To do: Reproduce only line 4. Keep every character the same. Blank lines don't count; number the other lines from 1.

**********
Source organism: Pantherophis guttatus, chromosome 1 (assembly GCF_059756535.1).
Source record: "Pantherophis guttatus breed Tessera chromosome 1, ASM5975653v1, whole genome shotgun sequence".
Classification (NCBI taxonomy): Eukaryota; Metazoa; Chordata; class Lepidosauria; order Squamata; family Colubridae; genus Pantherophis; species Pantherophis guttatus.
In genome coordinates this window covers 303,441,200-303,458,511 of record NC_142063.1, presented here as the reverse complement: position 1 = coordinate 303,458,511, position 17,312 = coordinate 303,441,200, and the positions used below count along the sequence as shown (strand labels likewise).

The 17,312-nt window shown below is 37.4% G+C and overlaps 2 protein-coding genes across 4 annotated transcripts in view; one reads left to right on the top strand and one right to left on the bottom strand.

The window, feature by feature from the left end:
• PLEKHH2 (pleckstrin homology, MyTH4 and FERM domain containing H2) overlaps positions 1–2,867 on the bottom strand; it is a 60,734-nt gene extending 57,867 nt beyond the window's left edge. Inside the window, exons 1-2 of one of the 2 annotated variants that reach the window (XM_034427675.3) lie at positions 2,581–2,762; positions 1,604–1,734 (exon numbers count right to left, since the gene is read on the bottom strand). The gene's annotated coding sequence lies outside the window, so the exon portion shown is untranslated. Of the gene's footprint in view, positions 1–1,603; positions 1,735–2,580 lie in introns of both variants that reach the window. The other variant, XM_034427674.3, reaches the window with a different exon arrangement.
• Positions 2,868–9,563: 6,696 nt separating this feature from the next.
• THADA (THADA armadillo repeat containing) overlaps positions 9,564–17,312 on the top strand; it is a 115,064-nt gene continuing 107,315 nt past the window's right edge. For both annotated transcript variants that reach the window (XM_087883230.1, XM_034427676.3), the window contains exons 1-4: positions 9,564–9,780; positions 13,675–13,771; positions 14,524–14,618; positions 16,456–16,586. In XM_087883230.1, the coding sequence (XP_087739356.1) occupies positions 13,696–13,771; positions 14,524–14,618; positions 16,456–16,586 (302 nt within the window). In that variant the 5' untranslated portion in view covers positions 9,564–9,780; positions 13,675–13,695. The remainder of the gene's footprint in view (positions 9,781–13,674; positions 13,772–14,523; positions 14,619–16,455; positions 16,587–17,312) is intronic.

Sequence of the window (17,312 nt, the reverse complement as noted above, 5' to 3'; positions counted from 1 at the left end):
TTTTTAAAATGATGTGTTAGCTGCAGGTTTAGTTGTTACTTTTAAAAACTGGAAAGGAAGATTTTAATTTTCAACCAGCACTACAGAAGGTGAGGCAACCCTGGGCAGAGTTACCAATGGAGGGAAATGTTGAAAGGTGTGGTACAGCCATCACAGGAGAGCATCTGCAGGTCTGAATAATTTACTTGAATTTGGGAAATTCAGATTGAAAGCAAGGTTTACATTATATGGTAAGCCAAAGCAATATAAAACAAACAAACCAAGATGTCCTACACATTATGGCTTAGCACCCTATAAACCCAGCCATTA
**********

In genome coordinates this window covers 303,441,200-303,458,511 of record NC_142063.1, presented here as the reverse complement: position 1 = coordinate 303,458,511, position 17,312 = coordinate 303,441,200, and the positions used below count along the sequence as shown (strand labels likewise).